A Gastroenterologist must first complete a three-year Internal Medicine residency and is then eligible for additional specialized training (fellowship) in Gastroenterology. This fellowship is generally 2-3 years long so by the time Gastroenterologists have completed their training, they have had 5-6 years of additional specialized education following medical school.
Gastroenterology fellowship training is an intense, rigorous program where future Gastroenterologists learn directly from nationally recognized experts in the field and develop a detailed understanding of gastrointestinal diseases. They learn how to evaluate patients with gastrointestinal complaints, treat a broad range of conditions, and provide recommendations to maintain health and prevent disease. They learn to care for patients in the office as well as in the hospital.
Gastroenterologists also receive dedicated training in endoscopy (upper endoscopy, sigmoidoscopy, and colonoscopy) by expert instructors. Endoscopy is the use of narrow, flexible lighted tubes with built-in video cameras, to visualize the inside of the intestinal tract. This specialized training includes detailed and intensive study of how and when to perform endoscopy, optimal methods to complete these tests safely and effectively, and the use of sedating medications to ensure the comfort and safety of patients. Gastroenterology trainees also learn how to perform advanced endoscopic procedures such as polypectomy (removalof colon polyps), esophageal and intestinal dilation (stretching of narrowed areas), and hemostasis (injection or cautery to stop bleeding). Importantly, Gastroenterologists learn how to properly interpret the findings and biopsy results of these studies in order to make appropriate recommendations to treat conditions and/or prevent cancer. Some Gastroenterologists also receive directed training in advanced procedures using endoscopes such as endoscopic biliary examination (endoscopic retrograde cholangiopancreatography or ERCP), removal of tumors without surgery (endoscopic mucosal resection or EMR), placement of internal drainage tubes (stents) and endoscopic ultrasound (EUS). This provides them with the training necessary to non-surgically remove stones in the bile ducts, evaluate and treat tumors of the gastrointestinal tract and liver, and provide minimally invasive alternatives to surgery for some patients.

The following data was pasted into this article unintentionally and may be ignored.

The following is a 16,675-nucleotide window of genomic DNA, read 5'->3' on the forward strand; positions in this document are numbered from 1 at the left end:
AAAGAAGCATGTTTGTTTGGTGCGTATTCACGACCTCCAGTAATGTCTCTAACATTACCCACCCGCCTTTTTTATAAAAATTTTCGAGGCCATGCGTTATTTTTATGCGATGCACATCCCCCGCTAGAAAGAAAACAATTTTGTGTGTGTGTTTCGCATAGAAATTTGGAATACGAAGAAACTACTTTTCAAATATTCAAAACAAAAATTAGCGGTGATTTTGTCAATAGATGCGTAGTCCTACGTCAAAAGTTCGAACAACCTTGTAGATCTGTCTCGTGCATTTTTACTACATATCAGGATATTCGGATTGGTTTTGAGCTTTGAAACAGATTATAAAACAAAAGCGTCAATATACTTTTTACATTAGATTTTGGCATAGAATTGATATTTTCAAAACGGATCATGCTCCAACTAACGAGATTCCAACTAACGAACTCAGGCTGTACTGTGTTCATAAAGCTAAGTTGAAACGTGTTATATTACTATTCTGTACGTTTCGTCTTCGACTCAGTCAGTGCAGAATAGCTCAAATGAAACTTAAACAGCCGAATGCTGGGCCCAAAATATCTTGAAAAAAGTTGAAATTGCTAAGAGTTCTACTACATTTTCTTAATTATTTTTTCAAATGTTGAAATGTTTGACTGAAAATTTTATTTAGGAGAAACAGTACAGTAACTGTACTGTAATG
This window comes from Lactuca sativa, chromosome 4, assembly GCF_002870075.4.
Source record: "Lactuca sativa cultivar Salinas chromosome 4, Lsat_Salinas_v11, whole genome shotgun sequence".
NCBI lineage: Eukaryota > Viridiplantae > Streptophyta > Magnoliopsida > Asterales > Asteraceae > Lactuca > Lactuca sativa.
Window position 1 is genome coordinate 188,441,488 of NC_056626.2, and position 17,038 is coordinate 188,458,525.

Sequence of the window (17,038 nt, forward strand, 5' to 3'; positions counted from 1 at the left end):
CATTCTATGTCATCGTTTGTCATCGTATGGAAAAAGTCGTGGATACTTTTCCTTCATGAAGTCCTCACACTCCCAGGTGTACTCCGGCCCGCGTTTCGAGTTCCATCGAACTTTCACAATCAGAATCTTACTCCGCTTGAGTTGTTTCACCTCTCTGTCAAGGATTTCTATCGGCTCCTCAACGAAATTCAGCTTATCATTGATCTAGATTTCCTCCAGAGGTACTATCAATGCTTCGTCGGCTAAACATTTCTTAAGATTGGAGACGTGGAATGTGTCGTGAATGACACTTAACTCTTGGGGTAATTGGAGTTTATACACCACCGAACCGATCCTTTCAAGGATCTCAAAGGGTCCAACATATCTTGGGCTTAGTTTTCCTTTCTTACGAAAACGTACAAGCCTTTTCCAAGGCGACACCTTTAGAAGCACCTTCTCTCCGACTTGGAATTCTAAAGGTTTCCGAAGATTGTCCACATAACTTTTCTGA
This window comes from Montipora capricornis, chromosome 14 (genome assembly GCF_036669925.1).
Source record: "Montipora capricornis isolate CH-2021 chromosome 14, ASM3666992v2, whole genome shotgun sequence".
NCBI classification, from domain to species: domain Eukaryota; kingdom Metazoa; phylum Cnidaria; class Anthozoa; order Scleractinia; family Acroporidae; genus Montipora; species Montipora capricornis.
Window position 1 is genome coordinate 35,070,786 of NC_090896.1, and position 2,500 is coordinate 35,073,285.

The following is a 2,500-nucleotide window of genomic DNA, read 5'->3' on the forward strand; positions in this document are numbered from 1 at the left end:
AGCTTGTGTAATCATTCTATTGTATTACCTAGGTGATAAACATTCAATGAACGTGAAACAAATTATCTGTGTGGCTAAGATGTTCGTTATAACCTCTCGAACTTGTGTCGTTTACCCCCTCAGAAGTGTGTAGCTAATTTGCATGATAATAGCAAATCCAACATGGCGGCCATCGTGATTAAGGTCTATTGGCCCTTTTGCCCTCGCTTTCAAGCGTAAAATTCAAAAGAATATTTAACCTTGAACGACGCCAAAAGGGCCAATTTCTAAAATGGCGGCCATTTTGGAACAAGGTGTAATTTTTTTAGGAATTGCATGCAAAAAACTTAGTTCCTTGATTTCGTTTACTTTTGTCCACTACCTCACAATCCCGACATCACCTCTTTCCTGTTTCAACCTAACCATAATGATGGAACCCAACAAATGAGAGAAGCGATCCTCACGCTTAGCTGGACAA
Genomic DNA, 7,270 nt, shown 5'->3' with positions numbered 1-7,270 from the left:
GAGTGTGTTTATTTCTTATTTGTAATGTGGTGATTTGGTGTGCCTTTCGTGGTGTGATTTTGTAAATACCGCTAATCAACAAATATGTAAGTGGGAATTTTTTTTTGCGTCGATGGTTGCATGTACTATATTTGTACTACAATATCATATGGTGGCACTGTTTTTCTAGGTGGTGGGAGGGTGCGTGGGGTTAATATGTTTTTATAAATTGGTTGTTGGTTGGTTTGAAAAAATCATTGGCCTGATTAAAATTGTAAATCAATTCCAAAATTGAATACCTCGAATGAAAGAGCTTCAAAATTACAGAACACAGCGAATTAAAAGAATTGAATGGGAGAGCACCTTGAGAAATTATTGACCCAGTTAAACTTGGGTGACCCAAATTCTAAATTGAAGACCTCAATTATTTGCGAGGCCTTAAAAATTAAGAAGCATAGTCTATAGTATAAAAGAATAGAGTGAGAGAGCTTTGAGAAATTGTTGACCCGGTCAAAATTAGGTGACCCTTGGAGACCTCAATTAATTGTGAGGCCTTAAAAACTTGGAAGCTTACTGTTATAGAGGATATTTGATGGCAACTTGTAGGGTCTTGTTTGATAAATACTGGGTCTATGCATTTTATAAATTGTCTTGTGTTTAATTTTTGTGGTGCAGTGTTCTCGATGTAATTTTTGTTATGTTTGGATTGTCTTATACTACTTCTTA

The most critical emphasis during the training period is attention to detail and incorporation of their comprehensive knowledge of the entire gastrointestinal tract to provide the highest quality endoscopy and consultative services. The final product is a highly trained specialist with a unique combination of broad scientific knowledge, general Internal Medicine training, superior endoscopic skills and experience, and the ability to integrate these elements to provide optimal health care for patients.
This advanced fellowship training is overseen by national societies committed to ensuring high quality and uniform education. These groups include the American Board of Internal Medicine, the American College of Gastroenterology, the American Gastroenterological Association, and the American Society for Gastrointestinal Endoscopy. These groups carefully scrutinize the educational experience of each program to ensure that every Gastroenterology trainee receives the highest quality training. Once fellows successfully complete their training they are considered “Board Eligible.” They are then qualified to take the Gastroenterology board certification test administered by the American Board of Internal Medicine. Once they have successfully completed this examination they are “Board Certified.”